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Discussion on: On Death and Dying: Ruby on Rails

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leastbad profile image
leastbad

Great post, kudos. Sadly, the people who would learn the most from it are so hardened and tribal that to click is to admit the possibility of being wrong. And we all know that there's nothing worse than an insecure person being wrong.

Some additional perspective from someone who has been in this from the beginning: before "is it dead?" was "but does it scale?", but before even that there was "this is a toy that's can't hit critical mass". This FUD was largely coming from Java developers (DHH always called them "enterprise astronauts", which made me giggle every time) who were rightfully deeply threatened by how easy it was to stand up a production ready app with Rails; ActiveRecord in particular was described in unflattering terms.

In reality, if Twitter was starting from scratch today, I would definitely use Rails again. The problem was that they were literally doing MySQL joins to push out tweets to (at the time) giant audiences. I feel that if they had a chance for a do-over, knowing what they know today, they would have started out with a clear intention to divide the messaging infrastructure and the front-end from the very beginning, and things would turn out very differently.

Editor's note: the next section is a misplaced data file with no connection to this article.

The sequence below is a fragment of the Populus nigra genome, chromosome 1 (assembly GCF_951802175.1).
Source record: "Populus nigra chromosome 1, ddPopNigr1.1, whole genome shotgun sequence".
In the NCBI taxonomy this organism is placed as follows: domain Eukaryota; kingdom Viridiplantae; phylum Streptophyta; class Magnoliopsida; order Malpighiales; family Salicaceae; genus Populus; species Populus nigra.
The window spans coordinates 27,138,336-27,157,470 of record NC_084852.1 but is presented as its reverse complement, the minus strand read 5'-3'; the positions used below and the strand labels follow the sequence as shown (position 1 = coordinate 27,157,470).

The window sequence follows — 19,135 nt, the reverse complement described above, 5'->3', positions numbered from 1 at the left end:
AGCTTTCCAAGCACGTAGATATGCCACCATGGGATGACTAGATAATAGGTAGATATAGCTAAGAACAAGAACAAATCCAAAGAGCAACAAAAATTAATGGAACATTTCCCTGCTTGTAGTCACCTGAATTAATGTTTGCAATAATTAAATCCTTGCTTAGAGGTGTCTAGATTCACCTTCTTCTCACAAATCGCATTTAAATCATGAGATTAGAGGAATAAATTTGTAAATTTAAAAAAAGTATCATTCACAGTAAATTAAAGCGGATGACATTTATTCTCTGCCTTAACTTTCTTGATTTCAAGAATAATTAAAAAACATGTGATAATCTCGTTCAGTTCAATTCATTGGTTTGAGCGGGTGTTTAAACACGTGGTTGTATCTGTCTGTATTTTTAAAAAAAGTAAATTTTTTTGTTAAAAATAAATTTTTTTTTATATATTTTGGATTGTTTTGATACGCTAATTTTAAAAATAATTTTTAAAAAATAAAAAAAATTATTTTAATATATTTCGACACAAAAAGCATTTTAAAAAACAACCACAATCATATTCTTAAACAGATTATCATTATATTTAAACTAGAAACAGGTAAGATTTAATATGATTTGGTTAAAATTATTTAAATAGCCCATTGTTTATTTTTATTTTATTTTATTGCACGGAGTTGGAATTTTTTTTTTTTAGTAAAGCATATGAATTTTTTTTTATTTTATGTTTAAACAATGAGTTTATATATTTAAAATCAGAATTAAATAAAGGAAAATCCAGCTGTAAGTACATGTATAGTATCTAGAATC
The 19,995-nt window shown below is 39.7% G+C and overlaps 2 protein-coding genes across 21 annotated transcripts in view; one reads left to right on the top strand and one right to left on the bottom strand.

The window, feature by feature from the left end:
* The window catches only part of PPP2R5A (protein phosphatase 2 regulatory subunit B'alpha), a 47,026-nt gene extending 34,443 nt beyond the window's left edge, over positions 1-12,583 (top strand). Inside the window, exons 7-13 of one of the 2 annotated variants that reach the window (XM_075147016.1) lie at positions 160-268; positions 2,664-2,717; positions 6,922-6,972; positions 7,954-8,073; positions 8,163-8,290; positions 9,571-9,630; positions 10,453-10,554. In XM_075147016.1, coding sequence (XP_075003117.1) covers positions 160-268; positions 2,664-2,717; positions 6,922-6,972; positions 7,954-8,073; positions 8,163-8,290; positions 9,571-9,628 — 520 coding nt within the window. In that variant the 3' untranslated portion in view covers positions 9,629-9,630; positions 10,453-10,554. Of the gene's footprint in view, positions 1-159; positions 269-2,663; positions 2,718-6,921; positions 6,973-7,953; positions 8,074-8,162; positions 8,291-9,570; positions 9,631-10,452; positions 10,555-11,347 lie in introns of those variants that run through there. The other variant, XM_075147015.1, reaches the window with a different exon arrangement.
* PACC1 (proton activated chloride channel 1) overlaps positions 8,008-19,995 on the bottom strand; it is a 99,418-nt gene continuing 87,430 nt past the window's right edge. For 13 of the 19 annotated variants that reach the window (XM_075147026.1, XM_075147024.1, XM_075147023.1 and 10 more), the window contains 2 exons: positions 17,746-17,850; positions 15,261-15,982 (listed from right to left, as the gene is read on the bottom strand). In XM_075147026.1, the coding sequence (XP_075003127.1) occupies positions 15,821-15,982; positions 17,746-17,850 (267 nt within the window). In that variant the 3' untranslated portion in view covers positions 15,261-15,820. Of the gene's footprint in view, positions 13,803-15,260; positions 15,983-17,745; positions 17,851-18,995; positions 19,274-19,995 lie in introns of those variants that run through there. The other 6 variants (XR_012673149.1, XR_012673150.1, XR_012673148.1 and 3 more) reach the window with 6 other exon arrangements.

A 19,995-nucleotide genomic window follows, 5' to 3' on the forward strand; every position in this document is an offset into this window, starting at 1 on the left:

Anyhow, there's two excellent links that you should add to your list. You might have seen the Rails Doctrine. It's a long read but a poignant one, and worth revisiting every few years.

It's less likely that you've seen DHH's RailsConf 2008 keynote talk, "The Great Surplus". To me, this is the key moment where he broke down every aspect of why the whole "is rails dead" thing isn't just moot, it's a way that we can enjoy massive advantages over our competitors. It's a 100% must-see, at least once.

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remy29 profile image
Arthur Remy Author

Thanks for the input and great suggestion! I will link both of these in my post as they are far more in-depth look at the same topic.